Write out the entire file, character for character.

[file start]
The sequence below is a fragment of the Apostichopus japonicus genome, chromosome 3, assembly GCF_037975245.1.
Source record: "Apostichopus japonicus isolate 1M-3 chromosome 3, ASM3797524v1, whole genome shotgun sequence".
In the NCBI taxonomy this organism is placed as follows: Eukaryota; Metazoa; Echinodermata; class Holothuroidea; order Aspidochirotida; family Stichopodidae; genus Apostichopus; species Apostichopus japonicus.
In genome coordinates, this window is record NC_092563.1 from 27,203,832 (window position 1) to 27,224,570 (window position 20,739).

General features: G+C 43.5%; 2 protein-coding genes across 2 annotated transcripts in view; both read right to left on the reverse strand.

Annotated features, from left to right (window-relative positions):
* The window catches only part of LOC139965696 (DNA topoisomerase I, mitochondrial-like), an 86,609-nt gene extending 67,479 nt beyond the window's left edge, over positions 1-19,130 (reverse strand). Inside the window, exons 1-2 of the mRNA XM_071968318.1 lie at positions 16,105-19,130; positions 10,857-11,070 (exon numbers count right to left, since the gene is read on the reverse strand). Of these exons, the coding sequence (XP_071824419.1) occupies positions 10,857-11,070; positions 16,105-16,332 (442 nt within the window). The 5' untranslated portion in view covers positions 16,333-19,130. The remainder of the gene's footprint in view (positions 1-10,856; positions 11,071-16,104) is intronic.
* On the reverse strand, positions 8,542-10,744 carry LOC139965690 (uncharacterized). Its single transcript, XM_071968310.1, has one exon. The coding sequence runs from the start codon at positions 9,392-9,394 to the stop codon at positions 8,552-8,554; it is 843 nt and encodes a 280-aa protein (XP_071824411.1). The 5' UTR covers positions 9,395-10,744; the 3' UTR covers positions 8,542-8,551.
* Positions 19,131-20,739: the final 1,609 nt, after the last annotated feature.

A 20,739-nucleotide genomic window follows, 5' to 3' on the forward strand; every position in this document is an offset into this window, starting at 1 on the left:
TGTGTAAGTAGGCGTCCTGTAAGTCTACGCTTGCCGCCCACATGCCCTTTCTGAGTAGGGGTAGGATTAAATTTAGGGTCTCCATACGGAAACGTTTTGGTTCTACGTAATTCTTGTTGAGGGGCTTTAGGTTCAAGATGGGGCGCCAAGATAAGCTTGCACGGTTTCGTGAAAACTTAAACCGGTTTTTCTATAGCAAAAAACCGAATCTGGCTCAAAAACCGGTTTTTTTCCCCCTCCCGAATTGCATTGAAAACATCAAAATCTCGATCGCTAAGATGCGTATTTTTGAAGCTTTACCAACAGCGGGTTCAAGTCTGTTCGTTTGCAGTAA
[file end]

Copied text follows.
The sequence below is a fragment of the Apostichopus japonicus genome, chromosome 3, assembly GCF_037975245.1.
Source record: "Apostichopus japonicus isolate 1M-3 chromosome 3, ASM3797524v1, whole genome shotgun sequence".
In the NCBI taxonomy this organism is placed as follows: Eukaryota; Metazoa; Echinodermata; class Holothuroidea; order Aspidochirotida; family Stichopodidae; genus Apostichopus; species Apostichopus japonicus.
In genome coordinates, this window is record NC_092563.1 from 27,203,832 (window position 1) to 27,224,570 (window position 20,739).

General features: G+C 43.5%; 2 protein-coding genes across 2 annotated transcripts in view; both read right to left on the reverse strand.

Annotated features, from left to right (window-relative positions):
* The window catches only part of LOC139965696 (DNA topoisomerase I, mitochondrial-like), an 86,609-nt gene extending 67,479 nt beyond the window's left edge, over positions 1-19,130 (reverse strand). Inside the window, exons 1-2 of the mRNA XM_071968318.1 lie at positions 16,105-19,130; positions 10,857-11,070 (exon numbers count right to left, since the gene is read on the reverse strand). Of these exons, the coding sequence (XP_071824419.1) occupies positions 10,857-11,070; positions 16,105-16,332 (442 nt within the window). The 5' untranslated portion in view covers positions 16,333-19,130. The remainder of the gene's footprint in view (positions 1-10,856; positions 11,071-16,104) is intronic.
* On the reverse strand, positions 8,542-10,744 carry LOC139965690 (uncharacterized). Its single transcript, XM_071968310.1, has one exon. The coding sequence runs from the start codon at positions 9,392-9,394 to the stop codon at positions 8,552-8,554; it is 843 nt and encodes a 280-aa protein (XP_071824411.1). The 5' UTR covers positions 9,395-10,744; the 3' UTR covers positions 8,542-8,551.
* Positions 19,131-20,739: the final 1,609 nt, after the last annotated feature.

A 20,739-nucleotide genomic window follows, 5' to 3' on the forward strand; every position in this document is an offset into this window, starting at 1 on the left:
TGTGTAAGTAGGCGTCCTGTAAGTCTACGCTTGCCGCCCACATGCCCTTTCTGAGTAGGGGTAGGATTAAATTTAGGGTCTCCATACGGAAACGTTTTGGTTCTACGTAATTCTTGTTGAGGGGCTTTAGGTTCAAGATGGGGCGCCAAGATAAGCTTGCACGGTTTCGTGAAAACTTAAACCGGTTTTTCTATAGCAAAAAACCGAATCTGGCTCAAAAACCGGTTTTTTTCCCCCTCCCGAATTGCATTGAAAACATCAAAATCTCGATCGCTAAGATGCGTATTTTTGAAGCTTTACCAACAGCGGGTTCAAGTCTGTTCGTTTGCAGTAA